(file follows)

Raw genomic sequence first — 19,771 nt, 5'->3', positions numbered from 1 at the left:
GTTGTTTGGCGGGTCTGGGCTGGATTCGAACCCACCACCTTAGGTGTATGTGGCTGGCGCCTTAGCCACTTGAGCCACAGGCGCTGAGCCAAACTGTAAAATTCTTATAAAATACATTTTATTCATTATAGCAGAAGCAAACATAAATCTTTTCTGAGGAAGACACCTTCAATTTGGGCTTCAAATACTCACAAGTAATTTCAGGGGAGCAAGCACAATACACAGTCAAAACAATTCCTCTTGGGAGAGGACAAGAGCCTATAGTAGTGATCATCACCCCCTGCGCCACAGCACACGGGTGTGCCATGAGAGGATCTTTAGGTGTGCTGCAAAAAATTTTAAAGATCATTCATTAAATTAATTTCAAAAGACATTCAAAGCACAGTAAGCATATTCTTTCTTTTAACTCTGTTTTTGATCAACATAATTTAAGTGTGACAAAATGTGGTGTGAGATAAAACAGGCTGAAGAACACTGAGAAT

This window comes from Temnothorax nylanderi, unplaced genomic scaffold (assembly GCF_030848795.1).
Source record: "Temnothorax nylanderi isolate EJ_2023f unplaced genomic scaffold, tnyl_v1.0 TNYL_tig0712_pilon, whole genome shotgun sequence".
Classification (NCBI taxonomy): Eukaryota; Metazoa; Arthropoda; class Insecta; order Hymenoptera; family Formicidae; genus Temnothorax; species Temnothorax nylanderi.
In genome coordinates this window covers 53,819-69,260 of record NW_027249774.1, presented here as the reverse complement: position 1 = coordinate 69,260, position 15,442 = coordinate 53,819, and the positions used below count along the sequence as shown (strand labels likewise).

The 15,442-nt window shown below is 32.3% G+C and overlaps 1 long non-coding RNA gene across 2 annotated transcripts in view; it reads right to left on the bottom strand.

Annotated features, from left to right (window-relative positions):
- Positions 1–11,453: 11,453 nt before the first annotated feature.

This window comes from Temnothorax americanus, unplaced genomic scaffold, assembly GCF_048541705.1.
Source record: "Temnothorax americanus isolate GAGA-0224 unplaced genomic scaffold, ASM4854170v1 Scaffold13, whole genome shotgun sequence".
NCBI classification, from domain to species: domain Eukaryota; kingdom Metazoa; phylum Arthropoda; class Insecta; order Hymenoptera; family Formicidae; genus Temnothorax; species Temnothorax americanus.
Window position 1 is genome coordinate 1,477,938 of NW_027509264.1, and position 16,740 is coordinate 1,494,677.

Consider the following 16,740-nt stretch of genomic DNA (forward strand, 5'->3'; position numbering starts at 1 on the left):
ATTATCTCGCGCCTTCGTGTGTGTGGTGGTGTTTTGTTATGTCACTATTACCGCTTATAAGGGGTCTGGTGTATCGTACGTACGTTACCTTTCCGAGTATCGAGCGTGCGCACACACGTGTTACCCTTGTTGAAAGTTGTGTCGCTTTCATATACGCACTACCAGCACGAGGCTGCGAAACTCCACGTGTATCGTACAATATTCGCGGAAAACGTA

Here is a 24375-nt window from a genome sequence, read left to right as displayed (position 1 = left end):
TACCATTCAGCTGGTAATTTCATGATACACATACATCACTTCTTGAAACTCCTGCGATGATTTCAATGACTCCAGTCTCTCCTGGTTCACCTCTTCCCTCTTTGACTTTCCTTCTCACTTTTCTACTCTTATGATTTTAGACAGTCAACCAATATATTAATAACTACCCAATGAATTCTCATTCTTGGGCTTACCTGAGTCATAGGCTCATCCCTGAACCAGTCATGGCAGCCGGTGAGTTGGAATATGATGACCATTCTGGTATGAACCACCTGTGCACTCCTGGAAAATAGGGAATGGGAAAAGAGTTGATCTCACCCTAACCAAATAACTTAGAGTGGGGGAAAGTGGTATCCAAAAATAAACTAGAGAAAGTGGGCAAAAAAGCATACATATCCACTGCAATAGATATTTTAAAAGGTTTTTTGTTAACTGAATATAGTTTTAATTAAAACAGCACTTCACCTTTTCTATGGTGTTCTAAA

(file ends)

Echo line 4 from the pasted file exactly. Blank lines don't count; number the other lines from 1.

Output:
Source record: "Temnothorax nylanderi isolate EJ_2023f unplaced genomic scaffold, tnyl_v1.0 TNYL_tig0712_pilon, whole genome shotgun sequence".